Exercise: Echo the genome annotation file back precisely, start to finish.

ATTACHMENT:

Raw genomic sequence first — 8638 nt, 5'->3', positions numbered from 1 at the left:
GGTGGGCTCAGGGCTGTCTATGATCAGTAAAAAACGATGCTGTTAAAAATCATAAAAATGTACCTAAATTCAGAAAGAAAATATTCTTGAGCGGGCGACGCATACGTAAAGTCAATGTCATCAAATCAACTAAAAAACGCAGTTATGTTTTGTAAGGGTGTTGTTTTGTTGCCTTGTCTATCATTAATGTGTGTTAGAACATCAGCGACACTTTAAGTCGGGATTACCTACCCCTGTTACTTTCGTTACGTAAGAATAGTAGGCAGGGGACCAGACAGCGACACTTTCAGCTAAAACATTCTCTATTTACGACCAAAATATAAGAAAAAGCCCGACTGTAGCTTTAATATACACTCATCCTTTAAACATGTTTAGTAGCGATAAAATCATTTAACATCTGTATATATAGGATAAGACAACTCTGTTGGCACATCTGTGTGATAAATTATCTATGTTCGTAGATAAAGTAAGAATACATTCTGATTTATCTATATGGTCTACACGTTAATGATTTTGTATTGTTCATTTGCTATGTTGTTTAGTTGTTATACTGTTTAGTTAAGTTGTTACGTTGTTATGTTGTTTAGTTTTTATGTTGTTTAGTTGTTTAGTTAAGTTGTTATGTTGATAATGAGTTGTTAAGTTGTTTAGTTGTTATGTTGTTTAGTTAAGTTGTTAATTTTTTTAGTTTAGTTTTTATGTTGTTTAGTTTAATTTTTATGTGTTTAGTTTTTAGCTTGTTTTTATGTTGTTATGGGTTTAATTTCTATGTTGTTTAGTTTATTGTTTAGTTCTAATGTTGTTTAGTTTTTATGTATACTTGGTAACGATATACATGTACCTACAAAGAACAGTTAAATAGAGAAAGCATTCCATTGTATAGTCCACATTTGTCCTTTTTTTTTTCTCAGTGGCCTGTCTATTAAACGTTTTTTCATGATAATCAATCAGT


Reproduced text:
Raw genomic sequence first — 8638 nt, 5'->3', positions numbered from 1 at the left:
GGTGGGCTCAGGGCTGTCTATGATCAGTAAAAAACGATGCTGTTAAAAATCATAAAAATGTACCTAAATTCAGAAAGAAAATATTCTTGAGCGGGCGACGCATACGTAAAGTCAATGTCATCAAATCAACTAAAAAACGCAGTTATGTTTTGTAAGGGTGTTGTTTTGTTGCCTTGTCTATCATTAATGTGTGTTAGAACATCAGCGACACTTTAAGTCGGGATTACCTACCCCTGTTACTTTCGTTACGTAAGAATAGTAGGCAGGGGACCAGACAGCGACACTTTCAGCTAAAACATTCTCTATTTACGACCAAAATATAAGAAAAAGCCCGACTGTAGCTTTAATATACACTCATCCTTTAAACATGTTTAGTAGCGATAAAATCATTTAACATCTGTATATATAGGATAAGACAACTCTGTTGGCACATCTGTGTGATAAATTATCTATGTTCGTAGATAAAGTAAGAATACATTCTGATTTATCTATATGGTCTACACGTTAATGATTTTGTATTGTTCATTTGCTATGTTGTTTAGTTGTTATACTGTTTAGTTAAGTTGTTACGTTGTTATGTTGTTTAGTTTTTATGTTGTTTAGTTGTTTAGTTAAGTTGTTATGTTGATAATGAGTTGTTAAGTTGTTTAGTTGTTATGTTGTTTAGTTAAGTTGTTAATTTTTTTAGTTTAGTTTTTATGTTGTTTAGTTTAATTTTTATGTGTTTAGTTTTTAGCTTGTTTTTATGTTGTTATGGGTTTAATTTCTATGTTGTTTAGTTTATTGTTTAGTTCTAATGTTGTTTAGTTTTTATGTATACTTGGTAACGATATACATGTACCTACAAAGAACAGTTAAATAGAGAAAGCATTCCATTGTATAGTCCACATTTGTCCTTTTTTTTTTCTCAGTGGCCTGTCTATTAAACGTTTTTTCATGATAATCAATCAGT